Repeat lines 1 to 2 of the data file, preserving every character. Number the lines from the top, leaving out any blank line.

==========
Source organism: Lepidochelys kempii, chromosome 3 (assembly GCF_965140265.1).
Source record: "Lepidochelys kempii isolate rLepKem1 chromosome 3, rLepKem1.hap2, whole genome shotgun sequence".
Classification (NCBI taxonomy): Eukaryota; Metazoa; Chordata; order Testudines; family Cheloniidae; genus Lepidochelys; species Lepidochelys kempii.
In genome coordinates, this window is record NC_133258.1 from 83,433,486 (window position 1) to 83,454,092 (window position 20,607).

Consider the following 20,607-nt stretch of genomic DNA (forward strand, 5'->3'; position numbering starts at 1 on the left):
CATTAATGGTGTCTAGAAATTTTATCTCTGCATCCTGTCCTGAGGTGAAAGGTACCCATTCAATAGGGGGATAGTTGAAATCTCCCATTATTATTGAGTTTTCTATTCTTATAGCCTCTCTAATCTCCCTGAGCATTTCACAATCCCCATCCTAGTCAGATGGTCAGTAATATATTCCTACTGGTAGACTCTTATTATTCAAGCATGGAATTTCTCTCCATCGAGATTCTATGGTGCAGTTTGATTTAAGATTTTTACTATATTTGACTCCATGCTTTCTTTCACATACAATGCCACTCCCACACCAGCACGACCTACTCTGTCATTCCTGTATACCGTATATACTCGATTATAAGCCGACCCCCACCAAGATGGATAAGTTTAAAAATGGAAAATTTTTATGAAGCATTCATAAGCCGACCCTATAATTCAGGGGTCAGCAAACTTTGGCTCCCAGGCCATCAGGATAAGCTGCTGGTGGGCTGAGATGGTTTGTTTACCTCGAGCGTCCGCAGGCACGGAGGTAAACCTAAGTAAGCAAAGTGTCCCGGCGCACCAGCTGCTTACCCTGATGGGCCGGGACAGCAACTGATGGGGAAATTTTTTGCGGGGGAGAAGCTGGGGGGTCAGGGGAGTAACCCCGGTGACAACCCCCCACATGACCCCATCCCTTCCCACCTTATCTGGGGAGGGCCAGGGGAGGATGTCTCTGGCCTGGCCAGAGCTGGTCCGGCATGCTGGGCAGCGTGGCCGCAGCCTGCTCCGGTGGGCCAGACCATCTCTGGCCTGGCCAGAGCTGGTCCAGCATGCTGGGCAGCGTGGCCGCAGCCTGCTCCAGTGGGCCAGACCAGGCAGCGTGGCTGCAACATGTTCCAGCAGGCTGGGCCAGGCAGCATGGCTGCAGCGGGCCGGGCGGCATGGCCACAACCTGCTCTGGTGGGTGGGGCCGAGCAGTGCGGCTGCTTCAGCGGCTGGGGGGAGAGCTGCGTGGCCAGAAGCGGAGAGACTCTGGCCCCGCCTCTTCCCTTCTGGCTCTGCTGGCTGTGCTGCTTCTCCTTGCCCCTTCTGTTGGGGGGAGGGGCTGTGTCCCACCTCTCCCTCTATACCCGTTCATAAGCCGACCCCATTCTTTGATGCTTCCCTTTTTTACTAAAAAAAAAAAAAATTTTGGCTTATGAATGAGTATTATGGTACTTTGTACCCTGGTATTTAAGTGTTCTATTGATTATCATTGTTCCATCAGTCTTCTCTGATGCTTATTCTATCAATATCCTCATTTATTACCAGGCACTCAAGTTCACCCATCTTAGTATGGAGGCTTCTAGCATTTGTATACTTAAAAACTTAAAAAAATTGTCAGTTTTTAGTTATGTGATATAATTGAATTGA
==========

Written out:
Source organism: Lepidochelys kempii, chromosome 3 (assembly GCF_965140265.1).
Source record: "Lepidochelys kempii isolate rLepKem1 chromosome 3, rLepKem1.hap2, whole genome shotgun sequence".